The Type class provides a way to dynamically instantiate a class based on a String name, so we can access member variables and instance methods. Is there a way to access static methods using this same mechanism?

What I'd like to do:

global interface Vehicle {
  Long getMaxSpeed();
  String getType();
  // added to sample, not possible
  static String getSomething();

global class VehicleImpl implements Vehicle {
  global Long getMaxSpeed() { return 100; }   
  global String getType() { return 'Sedan'; }
  // added to sample
  global static String getSomething() { return 'Something'; }

public class CustomerImplInvocationClass {
    public static void invokeCustomImpl() {
        // Get the class name from a custom setting.
        // This class implements the Vehicle interface.
        CustomImplementation__c cs = CustomImplementation__c.getInstance('Vehicle');

        // Get the Type corresponding to the class name
        Type t = Type.forName(cs.className__c);

        // Instantiate the type.
        // The type of the instantiated object 
        //   is the interface.
        Vehicle v = (Vehicle)t.newInstance();

        // Call the methods that have a custom implementation
        System.debug('Max speed: ' + v.getMaxSpeed());
        System.debug('Vehicle type: ' + v.getType());       
        // added
        System.debug('Something?: ' + t.getSomething());       

3 Answers 3


Nope, at time of writing, the Type class can't do that.

The Type class can instantiate a class based on a string...and that's about it. Yes, there are a few other methods, but I've never come across a situation where I've actually used anything other than Type.forName() and Type.newInstance().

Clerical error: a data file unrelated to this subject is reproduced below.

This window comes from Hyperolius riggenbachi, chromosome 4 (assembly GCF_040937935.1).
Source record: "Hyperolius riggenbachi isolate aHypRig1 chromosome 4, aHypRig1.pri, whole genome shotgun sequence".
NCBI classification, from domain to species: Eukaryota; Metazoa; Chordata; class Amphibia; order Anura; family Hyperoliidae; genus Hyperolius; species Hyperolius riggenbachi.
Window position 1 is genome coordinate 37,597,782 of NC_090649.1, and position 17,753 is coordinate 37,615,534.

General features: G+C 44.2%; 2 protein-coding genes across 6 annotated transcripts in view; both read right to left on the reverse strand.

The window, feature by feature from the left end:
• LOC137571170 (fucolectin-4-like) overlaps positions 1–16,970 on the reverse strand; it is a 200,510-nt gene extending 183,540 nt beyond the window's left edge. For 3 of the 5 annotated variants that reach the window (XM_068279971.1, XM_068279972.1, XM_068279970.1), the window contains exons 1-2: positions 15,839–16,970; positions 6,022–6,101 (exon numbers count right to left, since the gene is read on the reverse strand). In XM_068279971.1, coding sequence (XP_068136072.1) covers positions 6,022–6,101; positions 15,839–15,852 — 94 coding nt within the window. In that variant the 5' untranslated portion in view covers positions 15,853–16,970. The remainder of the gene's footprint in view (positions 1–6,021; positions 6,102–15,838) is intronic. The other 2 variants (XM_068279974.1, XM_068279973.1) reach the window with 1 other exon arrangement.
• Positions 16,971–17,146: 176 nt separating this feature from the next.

About the closest you'd be able to get is to have a public, non-static method in your target class (or any class, really) that calls your class's static method. I've personally used something close to this in the trigger framework I developed for my company (I retrieve a static class variable, rather than call a static method).

I can't quite put my finger on it, but having a public method that calls a class's static method feels like it defeats the purpose of having a static method.

  • 2
    The remaining methods are actually useless, although it does implement the methods that allows Type to be used in a Set (equals and hashCode), which you could theoretically use for caching ... something.
    – sfdcfox
    Aug 2, 2016 at 19:44
  • Also, mention this idea. More votes is better!
    – sfdcfox
    Aug 2, 2016 at 19:49
  • @sfdcfox That might be useful in a lazy factory...maybe. At that point though, it's probably better to just cache object instances by the string name that you'd already have.
    – Derek F
    Aug 2, 2016 at 19:53
  • Accepted your answer. This is the approach I started a couple hours ago, was hoping for something better.
    – Ray Dehler
    Aug 2, 2016 at 20:35

The OP was very close, there is a 'feature' in Apex that allows static methods to fulfil the contract of an interface, so this works, although it really really shouldn't.

public class Foo implements Bar {
    public interface Bar {
        void doSomething();
    public static void doSomething() {
    public static void callIt() {
        Bar iBar = (Bar)Type.forName('Foo').newInstance();

Ref: ChuckJonas/wtfapex

  • I'm getting the error: Static method cannot be referenced from a non static context. Very close though.
    – muchavie
    Aug 7, 2021 at 23:04
  • @muchavie How did you test that, could be they have changed behaviour somewhere but the code as written is deploying and running for me without error. Aug 9, 2021 at 18:19

I was just researching this myself. I created a unlocked package without org dependency. Rather than pulling in all the classes just call a static method, I was trying to determine a way to call the static method using reflection of some sort.

So far the answer seems to be no, I simply cannot do that.

  • I'm in the same boat. The only way around this I can see to to avoid static method and public enums if you want to build a loosely coupled interface.
    – muchavie
    Aug 21, 2021 at 11:47

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